- A platen or door hinge is loose or damaged
- The motor bearings are going bad
If you notice your compactor making strange noises, you should first check for waste jams. If nothing is blocking the unit, then it’s time to take a closer listen. Is the noise coming from the pump or coupler?
Disconnect the motor from the pump and coupling, and let the motor run. If the noise subsides, replace the motor bearings. If not, disconnect the motor from the pump and coupling, and let the motor run. If the noise subsides, replace the coupler.
Trash compactor components can wear out over time and need to be replaced if they cause noise. If you hear a banging noise, it could be an issue with a hydraulic component or the motor bearings. And finally, if there’s a grinding noise, it’s likely coming from the rotor or bearings – both of which will need to be replaced if they’re causing the problem.
4. The Cycle Time is Too Long
If the trash compactor’s cycle time – the amount of time it takes to compact a load of waste – is longer than usual, that’s a sign that something is wrong.
Possible causes include:
- Restriction in hydraulic hoses
- The hydraulic pump is damaged
- The pump suction filter is plugged
- The cycle timer is set too high
- The door seals are damaged or missing
If the cycle time is too long, the first thing you should check is the hydraulic hoses for any restrictions. If there are none, then check the hydraulic pump for damage. If the pump appears damaged, it will need to be replaced.
Next, check the pump suction filter for any debris or buildup causing a restriction. If the filter is clean, the issue may be with the cycle timer being too high. Simply adjust the timer to a lower setting and see if that solves the problem.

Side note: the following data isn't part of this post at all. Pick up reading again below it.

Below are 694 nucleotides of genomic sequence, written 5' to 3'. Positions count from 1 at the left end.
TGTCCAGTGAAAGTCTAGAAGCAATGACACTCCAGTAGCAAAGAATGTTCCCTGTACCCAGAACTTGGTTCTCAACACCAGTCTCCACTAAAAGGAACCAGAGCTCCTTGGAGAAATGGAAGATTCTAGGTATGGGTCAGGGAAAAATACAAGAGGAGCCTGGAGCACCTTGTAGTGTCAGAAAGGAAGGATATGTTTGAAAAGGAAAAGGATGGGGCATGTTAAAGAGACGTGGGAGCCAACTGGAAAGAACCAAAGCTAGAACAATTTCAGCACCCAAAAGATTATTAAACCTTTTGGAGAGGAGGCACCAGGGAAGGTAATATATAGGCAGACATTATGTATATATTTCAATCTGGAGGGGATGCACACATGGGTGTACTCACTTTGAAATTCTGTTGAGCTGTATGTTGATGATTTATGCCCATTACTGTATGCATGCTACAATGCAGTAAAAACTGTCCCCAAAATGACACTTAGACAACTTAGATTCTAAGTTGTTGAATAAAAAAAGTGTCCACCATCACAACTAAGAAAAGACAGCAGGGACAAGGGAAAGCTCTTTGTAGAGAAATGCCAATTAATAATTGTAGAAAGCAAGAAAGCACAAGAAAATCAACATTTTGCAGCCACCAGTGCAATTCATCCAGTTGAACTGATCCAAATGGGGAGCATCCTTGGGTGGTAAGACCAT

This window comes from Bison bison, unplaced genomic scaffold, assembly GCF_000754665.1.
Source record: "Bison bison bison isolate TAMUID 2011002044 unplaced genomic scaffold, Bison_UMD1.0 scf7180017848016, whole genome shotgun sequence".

If none of these solutions work, the door seals may be damaged or missing. Replacing the seals should fix the issue and restore the compactor to its standard cycle time.
5. Compactor Fails to Compact
There are a few possible reasons why a commercial trash compactor might fail to compact waste properly.
Possible causes include:
- Low or no hydraulic system pressure
- Bad or leaking hydraulic pump
- Bad or leaking hydraulic cylinder
- The chamber is too full
- The door seals are damaged or missing
If the compactor fails to compact, you should first check the hydraulic system pressure – it should be 2000 psi. If it’s low or nonexistent, then that’s likely the cause of the problem. Check for any leaks in the hydraulic pump or cylinder and replace them if necessary.
If the hydraulic system pressure is normal, then the issue may be that the chamber is too full. Simply empty the chamber and try again. If the problem persists, then it’s likely that the door seals are damaged or missing – in which case they will need to be replaced.
By following these steps, you should be able to fix most of the industrial compactor troubleshooting errors you come across. However, if the problem persists or you’re unsure of how to proceed, it’s always best to consult with a professional. They will be able to quickly identify the root cause of the problem and get your compactor up and running again in no time.